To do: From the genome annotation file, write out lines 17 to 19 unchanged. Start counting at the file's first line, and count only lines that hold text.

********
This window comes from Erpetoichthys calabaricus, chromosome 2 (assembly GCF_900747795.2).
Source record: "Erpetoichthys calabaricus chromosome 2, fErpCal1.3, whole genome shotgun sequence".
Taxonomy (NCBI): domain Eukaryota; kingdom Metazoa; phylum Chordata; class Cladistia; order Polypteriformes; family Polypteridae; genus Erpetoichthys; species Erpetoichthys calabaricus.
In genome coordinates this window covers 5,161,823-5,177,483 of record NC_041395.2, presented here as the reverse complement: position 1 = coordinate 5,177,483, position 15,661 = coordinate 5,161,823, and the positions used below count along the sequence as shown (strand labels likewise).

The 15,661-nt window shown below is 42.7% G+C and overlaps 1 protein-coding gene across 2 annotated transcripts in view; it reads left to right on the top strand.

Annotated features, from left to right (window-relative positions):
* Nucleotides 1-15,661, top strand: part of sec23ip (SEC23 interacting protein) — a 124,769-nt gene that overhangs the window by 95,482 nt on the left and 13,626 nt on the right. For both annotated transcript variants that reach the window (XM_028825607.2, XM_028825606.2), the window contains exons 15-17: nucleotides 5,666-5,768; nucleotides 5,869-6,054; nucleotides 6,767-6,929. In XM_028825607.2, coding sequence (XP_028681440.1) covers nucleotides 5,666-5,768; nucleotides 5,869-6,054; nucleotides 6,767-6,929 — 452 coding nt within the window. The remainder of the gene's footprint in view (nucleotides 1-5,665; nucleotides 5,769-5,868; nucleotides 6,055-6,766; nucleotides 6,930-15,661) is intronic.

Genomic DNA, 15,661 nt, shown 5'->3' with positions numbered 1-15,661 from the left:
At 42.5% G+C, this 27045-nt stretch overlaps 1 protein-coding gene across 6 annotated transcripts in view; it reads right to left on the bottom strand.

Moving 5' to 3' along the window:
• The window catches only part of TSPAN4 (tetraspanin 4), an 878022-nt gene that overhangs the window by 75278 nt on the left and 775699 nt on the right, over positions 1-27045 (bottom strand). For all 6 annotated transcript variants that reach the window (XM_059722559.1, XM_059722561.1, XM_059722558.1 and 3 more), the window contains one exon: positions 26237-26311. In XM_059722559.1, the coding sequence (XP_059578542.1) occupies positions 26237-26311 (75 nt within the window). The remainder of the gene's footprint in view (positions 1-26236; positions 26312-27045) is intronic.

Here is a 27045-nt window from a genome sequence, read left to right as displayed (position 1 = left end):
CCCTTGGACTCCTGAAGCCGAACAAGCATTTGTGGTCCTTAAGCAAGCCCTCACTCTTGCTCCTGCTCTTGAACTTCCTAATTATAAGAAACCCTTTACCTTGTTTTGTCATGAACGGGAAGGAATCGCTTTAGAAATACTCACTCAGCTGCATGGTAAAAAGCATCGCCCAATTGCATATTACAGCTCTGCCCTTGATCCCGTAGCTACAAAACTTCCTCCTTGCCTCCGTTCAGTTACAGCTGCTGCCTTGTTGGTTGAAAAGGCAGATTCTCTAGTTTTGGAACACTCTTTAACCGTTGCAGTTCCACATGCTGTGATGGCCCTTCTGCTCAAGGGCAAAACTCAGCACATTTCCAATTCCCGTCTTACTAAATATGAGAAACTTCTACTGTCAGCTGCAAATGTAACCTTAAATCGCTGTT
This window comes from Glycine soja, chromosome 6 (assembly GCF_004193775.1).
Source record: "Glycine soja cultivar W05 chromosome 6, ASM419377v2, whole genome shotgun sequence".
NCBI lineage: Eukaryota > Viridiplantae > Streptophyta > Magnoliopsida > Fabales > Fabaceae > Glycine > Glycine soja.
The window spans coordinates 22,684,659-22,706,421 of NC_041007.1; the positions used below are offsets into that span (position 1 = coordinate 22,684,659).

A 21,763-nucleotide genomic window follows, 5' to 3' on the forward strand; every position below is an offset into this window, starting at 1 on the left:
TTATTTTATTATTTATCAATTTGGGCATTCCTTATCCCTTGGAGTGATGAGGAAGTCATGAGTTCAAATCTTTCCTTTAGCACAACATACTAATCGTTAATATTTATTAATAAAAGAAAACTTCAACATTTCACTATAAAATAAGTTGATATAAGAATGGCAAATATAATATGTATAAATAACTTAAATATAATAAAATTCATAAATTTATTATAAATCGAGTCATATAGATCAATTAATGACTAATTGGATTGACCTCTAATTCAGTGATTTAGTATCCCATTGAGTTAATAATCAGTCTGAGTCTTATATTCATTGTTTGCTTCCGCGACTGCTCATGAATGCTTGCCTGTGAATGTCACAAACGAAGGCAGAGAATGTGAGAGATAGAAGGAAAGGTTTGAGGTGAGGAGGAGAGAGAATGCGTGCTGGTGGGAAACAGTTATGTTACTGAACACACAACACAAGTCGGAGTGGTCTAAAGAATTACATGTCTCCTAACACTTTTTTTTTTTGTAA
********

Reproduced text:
The window spans coordinates 22,684,659-22,706,421 of NC_041007.1; the positions used below are offsets into that span (position 1 = coordinate 22,684,659).

A 21,763-nucleotide genomic window follows, 5' to 3' on the forward strand; every position below is an offset into this window, starting at 1 on the left:
TTATTTTATTATTTATCAATTTGGGCATTCCTTATCCCTTGGAGTGATGAGGAAGTCATGAGTTCAAATCTTTCCTTTAGCACAACATACTAATCGTTAATATTTATTAATAAAAGAAAACTTCAACATTTCACTATAAAATAAGTTGATATAAGAATGGCAAATATAATATGTATAAATAACTTAAATATAATAAAATTCATAAATTTATTATAAATCGAGTCATATAGATCAATTAATGACTAATTGGATTGACCTCTAATTCAGTGATTTAGTATCCCATTGAGTTAATAATCAGTCTGAGTCTTATATTCATTGTTTGCTTCCGCGACTGCTCATGAATGCTTGCCTGTGAATGTCACAAACGAAGGCAGAGAATGTGAGAGATAGAAGGAAAGGTTTGAGGTGAGGAGGAGAGAGAATGCGTGCTGGTGGGAAACAGTTATGTTACTGAACACACAACACAAGTCGGAGTGGTCTAAAGAATTACATGTCTCCTAACACTTTTTTTTTTTGTAA